Just to let you know, if you buy something featured here, Mashable might earn an affiliate commission. For some, jigsaw puzzles are a slow, relaxing pastime that exercise the creative and logic centers of the mind. If you're one of the former, it's time you experienced Clemens Habicht's 1,000 Colours. This is no ordinary jigsaw puzzle -- because of the subtle changes in color, it's a true test of patience, process, and attention to detail that's not for the faint of heart (or the faint of sight). You won't have the luxury of a real-world image to focus on while you try to match the picture on the box to the jumble of pieces in front of you.
The joy of any good jigsaw puzzle isn't finishing it, it's the satisfaction of linking pieces, one fit at a time. With the Infinite Galaxy Puzzle, which you can assemble in any direction and in countless shapes, that sensation need never end. Granted, that lack of resolution may make you crazy. But it makes the Infinite Galaxy Puzzle from Nervous System a unique contribution to the cannon. You'd expect nothing less from its creators, who have spent "five or six" years making jigsaw puzzles.
Eagen's strategy for completing the puzzles involves sorting the pieces by color into different paper plates. That way, if she's working on a section, she can sort through a pile of pieces that fit with that part of the image. Several puzzles on the walls come in the shape of maple leaves, and thus lack traditional starting points like edge and corner pieces.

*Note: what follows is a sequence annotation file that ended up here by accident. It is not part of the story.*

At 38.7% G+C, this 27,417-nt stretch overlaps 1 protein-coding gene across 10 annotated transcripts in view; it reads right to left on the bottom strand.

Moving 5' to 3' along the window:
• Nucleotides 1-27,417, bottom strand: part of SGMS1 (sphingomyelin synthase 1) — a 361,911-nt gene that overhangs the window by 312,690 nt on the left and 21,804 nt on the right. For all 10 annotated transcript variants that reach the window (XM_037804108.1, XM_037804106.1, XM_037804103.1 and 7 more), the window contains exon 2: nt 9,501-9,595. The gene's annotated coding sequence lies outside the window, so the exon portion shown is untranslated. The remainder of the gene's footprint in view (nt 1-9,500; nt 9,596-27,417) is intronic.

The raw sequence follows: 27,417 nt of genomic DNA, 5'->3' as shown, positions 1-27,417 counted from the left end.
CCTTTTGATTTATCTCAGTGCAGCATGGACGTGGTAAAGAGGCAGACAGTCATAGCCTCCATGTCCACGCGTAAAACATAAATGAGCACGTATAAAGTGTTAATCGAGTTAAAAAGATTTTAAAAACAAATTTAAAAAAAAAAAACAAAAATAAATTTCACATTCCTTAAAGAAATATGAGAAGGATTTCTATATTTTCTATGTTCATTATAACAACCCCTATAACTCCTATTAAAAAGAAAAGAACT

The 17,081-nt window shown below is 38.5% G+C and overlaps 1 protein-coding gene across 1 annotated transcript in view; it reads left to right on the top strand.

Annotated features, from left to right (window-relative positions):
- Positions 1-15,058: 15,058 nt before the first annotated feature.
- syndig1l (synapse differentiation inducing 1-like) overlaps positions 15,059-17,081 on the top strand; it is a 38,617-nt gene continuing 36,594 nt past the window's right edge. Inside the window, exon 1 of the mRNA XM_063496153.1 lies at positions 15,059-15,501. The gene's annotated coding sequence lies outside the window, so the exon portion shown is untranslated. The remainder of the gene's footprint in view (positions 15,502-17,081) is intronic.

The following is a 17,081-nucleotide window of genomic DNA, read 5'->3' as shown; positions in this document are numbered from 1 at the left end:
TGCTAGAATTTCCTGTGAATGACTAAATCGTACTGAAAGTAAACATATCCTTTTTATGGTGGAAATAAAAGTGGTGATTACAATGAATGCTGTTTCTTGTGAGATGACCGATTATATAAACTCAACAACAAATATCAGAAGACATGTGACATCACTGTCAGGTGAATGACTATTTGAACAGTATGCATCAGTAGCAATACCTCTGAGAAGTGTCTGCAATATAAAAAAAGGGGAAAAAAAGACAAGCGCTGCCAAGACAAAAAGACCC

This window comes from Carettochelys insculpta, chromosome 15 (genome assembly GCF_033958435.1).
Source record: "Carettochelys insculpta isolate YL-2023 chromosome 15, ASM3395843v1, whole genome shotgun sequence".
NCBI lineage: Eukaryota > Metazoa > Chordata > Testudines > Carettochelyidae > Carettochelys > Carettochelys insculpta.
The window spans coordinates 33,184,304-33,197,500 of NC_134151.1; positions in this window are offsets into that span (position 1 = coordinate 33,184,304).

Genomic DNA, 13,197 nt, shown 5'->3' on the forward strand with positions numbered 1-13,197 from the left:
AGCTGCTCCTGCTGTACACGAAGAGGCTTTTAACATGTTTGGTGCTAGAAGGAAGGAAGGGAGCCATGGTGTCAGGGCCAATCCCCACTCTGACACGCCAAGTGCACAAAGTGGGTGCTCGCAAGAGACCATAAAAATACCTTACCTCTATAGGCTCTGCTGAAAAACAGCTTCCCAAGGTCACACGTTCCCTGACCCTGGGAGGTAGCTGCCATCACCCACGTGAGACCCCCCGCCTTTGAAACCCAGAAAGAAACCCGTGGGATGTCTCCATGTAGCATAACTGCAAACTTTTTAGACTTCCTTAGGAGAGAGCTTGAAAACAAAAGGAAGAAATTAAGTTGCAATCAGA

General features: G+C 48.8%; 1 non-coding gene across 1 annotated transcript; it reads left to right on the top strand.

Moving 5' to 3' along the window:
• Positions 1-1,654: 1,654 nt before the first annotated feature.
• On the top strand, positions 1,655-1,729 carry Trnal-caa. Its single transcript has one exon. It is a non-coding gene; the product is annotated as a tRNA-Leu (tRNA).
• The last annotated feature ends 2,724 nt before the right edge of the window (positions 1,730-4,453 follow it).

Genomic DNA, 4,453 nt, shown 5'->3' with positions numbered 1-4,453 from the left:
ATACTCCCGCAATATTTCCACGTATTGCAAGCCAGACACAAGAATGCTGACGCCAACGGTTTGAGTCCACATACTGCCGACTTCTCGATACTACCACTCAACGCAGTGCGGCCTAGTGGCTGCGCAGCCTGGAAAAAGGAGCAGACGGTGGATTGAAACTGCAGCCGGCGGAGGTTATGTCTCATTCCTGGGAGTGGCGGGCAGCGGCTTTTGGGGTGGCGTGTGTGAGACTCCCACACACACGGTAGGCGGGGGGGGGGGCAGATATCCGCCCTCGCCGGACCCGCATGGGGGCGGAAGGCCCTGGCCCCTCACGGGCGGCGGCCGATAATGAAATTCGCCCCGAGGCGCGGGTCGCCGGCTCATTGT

Guys, it's been more than a year since we, as an office, started that three-thousand-piece puzzle depicting the Egyptian pyramids. But our "whoever has a few minutes and wants to put a few pieces together" mind-set has resulted in only a half-finished border and a few isolated pyramid peaks. I know I told you that several of our investors pulled their funding owing to our dismal first-quarter sales, but, truthfully, it's because of the puzzle. Every time they visit the office for a meeting, they notice how little progress we've made on the pyramids and it really bums them out. "If you can't put together an easy puzzle, you don't deserve my money," one of them yelled at me recently.
Generating music medleys is about finding an optimal permutation of a given set of music clips. Toward this goal, we propose a self-supervised learning task, called the music puzzle game, to train neural network models to learn the sequential patterns in music. In essence, such a game requires machines to correctly sort a few multisecond music fragments. In the training stage, we learn the model by sampling multiple non-overlapping fragment pairs from the same songs and seeking to predict whether a given pair is consecutive and is in the correct chronological order. For testing, we design a number of puzzle games with different difficulty levels, the most difficult one being music medley, which requiring sorting fragments from different songs. On the basis of state-of-the-art Siamese convolutional network, we propose an improved architecture that learns to embed frame-level similarity scores computed from the input fragment pairs to a common space, where fragment pairs in the correct order can be more easily identified. Our result shows that the resulting model, dubbed as the similarity embedding network (SEN), performs better than competing models across different games, including music jigsaw puzzle, music sequencing, and music medley. Example results can be found at our project website, https://remyhuang.github.io/DJnet.